Michigan forward Francis Atuahene’s unyielding attack continues.

The sophomore scored a goal on four shots in Michigan’s (0-4 Big Ten, 1-6-3 overall) 2-0 victory over Detroit (0-2-1 Horizon, 1-5-3 overall).

Atuahene, the 2015 Big Ten Rookie of the Year, has been a fixture in the starting lineup since joining the Wolverines, starting in 22 of his 25 games played. In those games, Atuahene has been on the attack, demonstrating his speed, aggressiveness and passion.

“I’ve been playing soccer since I was very little, and that’s what brings joy to me,” Atuahene said. “I get excited when I’m on the field, and I’m passionate about it.” 

His jubilance and dominance have been evident since his rookie campaign, during which the Ghana native led Michigan in goals (10), shots on goal (28) and total shots (66). His stellar offensive impact led to him being awarded the 2015 team MVP.

Atuahene hasn’t slowed down in his second season. The sophomore currently ranks first in the Big Ten, and third in the nation, with 2.29 shot attempts per game prior to Wenesday night’s game.

And even with defenses tailoring their game plans to stop Atuahene, he still leads Michigan with three goals this season. In an offense that has been stagnant at times, one couldn’t tell by watching Atuahene. He constantly moves around, looking for openings and playing with enthusiasm.

Wednesday, that energy was pivotal for the Wolverines, who picked up their first win of the season. Atuahene’s constant pressure paid off in the 43rd minute of the first half, when he cut down the right side of the field and scored a header off of a corner kick by junior midfielder Tristan Jacobs. The goal ignited the Michigan side going into the second half.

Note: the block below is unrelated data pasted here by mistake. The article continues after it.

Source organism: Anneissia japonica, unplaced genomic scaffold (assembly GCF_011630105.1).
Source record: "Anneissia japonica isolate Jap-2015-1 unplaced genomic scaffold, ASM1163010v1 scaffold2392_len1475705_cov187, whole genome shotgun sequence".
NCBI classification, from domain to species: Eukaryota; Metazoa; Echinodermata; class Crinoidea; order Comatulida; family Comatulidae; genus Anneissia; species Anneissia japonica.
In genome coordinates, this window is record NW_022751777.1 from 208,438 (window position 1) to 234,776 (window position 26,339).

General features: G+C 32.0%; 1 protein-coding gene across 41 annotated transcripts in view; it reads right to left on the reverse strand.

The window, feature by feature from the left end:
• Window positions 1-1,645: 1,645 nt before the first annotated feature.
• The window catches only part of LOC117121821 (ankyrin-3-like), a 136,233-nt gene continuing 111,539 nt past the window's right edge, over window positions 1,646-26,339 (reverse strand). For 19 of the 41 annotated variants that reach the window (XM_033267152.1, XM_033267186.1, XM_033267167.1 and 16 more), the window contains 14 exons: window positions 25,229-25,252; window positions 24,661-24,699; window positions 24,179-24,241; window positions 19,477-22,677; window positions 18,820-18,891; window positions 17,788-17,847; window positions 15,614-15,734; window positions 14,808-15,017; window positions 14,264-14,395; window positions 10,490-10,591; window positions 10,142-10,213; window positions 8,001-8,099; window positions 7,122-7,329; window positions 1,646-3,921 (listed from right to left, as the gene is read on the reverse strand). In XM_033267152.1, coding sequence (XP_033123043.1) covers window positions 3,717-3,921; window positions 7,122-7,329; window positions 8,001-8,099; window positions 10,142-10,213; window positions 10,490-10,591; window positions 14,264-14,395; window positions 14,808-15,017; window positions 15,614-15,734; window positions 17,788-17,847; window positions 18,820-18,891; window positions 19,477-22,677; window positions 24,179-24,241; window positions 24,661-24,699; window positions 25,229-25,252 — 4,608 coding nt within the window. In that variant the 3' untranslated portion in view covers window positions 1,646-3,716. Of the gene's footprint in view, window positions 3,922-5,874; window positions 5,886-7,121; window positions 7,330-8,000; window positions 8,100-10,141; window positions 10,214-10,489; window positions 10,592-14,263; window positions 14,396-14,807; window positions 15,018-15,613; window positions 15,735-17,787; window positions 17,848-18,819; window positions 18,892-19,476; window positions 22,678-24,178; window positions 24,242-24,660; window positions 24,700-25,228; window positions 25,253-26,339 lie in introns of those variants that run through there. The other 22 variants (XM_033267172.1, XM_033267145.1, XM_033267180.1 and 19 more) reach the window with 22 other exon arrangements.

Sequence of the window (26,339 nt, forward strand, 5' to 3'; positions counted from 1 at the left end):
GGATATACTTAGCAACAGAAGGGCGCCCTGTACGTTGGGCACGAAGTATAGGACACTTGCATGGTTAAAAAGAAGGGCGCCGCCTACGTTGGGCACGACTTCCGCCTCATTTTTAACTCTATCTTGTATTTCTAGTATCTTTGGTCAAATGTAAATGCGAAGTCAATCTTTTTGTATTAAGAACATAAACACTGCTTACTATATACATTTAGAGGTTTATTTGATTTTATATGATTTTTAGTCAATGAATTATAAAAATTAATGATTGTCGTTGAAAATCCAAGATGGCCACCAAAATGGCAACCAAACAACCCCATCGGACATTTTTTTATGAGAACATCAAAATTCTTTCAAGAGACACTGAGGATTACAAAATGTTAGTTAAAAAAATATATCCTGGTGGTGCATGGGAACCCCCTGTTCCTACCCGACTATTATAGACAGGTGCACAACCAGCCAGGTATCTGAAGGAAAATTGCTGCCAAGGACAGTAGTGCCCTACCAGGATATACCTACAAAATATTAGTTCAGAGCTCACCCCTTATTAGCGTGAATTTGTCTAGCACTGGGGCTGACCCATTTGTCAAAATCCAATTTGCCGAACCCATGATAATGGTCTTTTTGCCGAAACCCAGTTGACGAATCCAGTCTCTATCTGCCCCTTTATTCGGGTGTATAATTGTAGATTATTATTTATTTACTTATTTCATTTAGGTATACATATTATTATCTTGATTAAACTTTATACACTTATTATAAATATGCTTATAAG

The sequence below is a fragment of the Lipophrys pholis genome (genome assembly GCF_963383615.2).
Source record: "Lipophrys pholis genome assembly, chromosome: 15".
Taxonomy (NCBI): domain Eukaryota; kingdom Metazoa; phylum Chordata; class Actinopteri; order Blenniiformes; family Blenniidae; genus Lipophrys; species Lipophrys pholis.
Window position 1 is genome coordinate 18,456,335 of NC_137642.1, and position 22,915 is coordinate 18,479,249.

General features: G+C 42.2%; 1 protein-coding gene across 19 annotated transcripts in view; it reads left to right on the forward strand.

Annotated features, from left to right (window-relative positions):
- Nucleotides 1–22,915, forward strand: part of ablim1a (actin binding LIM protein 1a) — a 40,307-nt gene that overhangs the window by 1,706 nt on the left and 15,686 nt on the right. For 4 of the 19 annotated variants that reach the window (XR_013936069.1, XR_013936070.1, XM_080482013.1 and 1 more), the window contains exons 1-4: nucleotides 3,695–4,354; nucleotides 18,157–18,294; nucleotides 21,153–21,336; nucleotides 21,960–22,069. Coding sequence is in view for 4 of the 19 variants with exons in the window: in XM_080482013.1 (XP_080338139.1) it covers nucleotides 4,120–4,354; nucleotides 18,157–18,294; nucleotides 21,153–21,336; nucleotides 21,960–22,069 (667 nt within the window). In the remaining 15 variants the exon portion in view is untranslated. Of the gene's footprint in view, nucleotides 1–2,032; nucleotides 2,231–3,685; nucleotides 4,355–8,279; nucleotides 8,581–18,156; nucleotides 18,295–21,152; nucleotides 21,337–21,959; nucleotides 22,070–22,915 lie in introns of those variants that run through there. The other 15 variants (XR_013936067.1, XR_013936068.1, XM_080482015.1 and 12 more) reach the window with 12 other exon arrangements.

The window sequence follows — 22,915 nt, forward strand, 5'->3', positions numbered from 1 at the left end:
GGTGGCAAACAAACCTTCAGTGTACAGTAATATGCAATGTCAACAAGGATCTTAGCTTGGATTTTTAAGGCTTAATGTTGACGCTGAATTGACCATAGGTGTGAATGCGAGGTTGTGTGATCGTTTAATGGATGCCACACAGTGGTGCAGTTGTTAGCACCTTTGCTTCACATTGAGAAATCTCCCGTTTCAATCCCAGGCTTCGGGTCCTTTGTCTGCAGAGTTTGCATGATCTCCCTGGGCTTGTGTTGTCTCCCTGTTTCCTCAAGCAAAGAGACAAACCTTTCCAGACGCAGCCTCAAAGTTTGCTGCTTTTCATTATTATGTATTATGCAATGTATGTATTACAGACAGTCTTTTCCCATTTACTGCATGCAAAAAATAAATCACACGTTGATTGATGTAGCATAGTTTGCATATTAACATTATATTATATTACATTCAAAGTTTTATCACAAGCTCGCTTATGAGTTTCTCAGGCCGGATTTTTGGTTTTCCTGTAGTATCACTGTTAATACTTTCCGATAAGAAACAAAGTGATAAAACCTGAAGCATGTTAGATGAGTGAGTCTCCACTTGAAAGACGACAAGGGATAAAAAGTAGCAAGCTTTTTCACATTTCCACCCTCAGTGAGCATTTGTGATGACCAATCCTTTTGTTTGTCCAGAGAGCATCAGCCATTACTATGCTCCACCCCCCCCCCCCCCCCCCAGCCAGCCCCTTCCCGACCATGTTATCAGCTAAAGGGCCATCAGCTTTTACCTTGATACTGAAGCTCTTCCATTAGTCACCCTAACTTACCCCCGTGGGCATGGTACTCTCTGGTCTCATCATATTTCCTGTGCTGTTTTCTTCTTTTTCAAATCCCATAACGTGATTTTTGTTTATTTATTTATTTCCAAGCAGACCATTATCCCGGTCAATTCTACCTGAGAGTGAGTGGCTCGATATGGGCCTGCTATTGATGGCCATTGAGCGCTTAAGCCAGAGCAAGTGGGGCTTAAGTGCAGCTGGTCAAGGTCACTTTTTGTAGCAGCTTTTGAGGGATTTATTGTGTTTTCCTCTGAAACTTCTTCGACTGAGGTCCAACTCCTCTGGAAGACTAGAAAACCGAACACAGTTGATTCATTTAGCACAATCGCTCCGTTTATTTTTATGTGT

“Scoring a goal just before halftime really gave the team a good lift and something to hang onto,” said Michigan coach Chaka Daley. “Francis went in and attacked (the service) and smashed it in the back of the goal. I think it was perfectly constructed from a set-piece situation.”

Atuahene’s success at the collegiate level shouldn’t come as a surprise based upon his impressive prep career. Atuahene got his collegiate opportunity through the Right to Dream Academy, a program that gives young African soccer players better exposure by bringing them to the United States. Through the program, Atuahene was granted a scholarship to play for The Hotchkiss School in Connecticut. There, he performed well enough to be the second-ranked senior in the country on College Soccer News’ player ranking.

Atuahene has made the most of the Right to Dream program and is very appreciative of the opportunity.

“Not everyone gets to play for the University of Michigan,” Atuahene said. “Anytime I’m on the field competing for my school and competing for my team, I’m very excited and I’m very energetic. I want to win for my team and just enjoy the game.”

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